This Grower’s Spotlight features Sheila Petite, a long-time gardener and Pittsburgh resident who grows in her backyard and at Sunny’s Community Garden in Pittsburgh’s Hill District. Sunny’s Community Garden was started in 2021 and serves the community as a space for garden education, free food distribution, and community events. Sheila walked by the garden one day and asked if she could help out, and has been actively involved since!

Sheila Petite standing next to an Okra raised garden bed at Sunny's community garden.

GP: When did you first begin gardening?

Sheila: I grew up in Pittsburgh living in public housing so gardening wasn’t readily available to us however, My Mom was from Tennessee and each summer we visited and had the opportunity to experience farm life which is a cherished memory.  Immediately after my husband Oscar and I bought our home 30 years ago we began planting.  We planted flowers, veggies, a peach and cherry tree right in the Hill District.

GP: Why do you grow food? 

Sheila: There is nothing fresher and more satisfying than going out to your yard and pulling something up and eating it. I love to grow greens, basil, and tomatoes. They’re my three favorite things to eat! This year I really struggled with zucchini. I know that zucchinis are supposed to be easy to grow but I didn’t have any luck with them!

GP: What are some lessons gardening has taught you?

Sheila: It’s never too late for a do-over, if you screw up, maybe you can fix it or try again. I’ve learned that it’s alright to let stuff go.  Pull it out and plant something else if it didn’t work. Sometimes It’s the same way in life.

GP: What benefits do you think gardening brings to the community?

Sheila: It gives people a place to relax and slow down in a fast world. It allows you to use your senses. Sight and smell are so important in the garden. I can sit in the garden and take a moment to appreciate it, to thank the insects and plants for all that they do. Gardens also give communities the ability to have fresh food and to experience different kinds of food that you may not have been able to try before. It’s important that people know that food doesn’t always come from the grocery store- it starts in the dirt.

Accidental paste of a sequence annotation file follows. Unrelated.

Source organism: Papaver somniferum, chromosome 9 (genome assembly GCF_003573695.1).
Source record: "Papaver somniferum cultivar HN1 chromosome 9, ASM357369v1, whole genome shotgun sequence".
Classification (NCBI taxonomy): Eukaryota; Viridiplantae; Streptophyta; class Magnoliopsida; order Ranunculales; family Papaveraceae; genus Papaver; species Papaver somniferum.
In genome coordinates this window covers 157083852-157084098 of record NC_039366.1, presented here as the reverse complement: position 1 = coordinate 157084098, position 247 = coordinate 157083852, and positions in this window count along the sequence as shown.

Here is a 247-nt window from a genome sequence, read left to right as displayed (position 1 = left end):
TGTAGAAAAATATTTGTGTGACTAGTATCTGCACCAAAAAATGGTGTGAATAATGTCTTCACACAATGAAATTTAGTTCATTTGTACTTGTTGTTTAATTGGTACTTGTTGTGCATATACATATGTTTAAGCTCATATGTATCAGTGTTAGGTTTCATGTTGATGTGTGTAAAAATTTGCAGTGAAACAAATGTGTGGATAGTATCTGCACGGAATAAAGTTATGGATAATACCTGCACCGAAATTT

GP: How do you hope to expand your garden in the future?

Sheila: I and three other women will be taking over the management of Sunny’s Community Garden this fall.  Our hope is that the community will embrace the garden. We want to concentrate on bringing more Hill District residents, especially seniors, into the garden to help out and experience everything it has to offer. I’m hoping to start outreach this fall and winter so we have people helping out in the spring. We want people to stop by off the street like I did; we have a lot of folks that stand outside and look in and we want them to be comfortable coming in.  We are also hoping for Audubon Society status.

GP: Which of GP’s core values, found here, do you identify with most? What draws you to that value?

Sheila: Food sovereignty; I think that it doesn’t matter how much money you have – you can always grow something to eat. I want everybody to learn to grow their own food so they always have something to eat, it’s important to me. My family was rich in nutrition and everybody was healthy and lived to 90+, and I would like to think good eating had something to do with that.

GP: Any advice for folks who are getting started with growing their own food?

Sheila: Buy your pots and soil and just start! Whether it’s a flower or a veggie, just try it and watch it grow. There’s a lot to learn and the research can be overwhelming, I got overwhelmed, so just do it! You can always go back to read later.

GP: Any last thoughts?

Sheila: Come to our garden! It’s open to people to come visit and learn together, and we need you to succeed!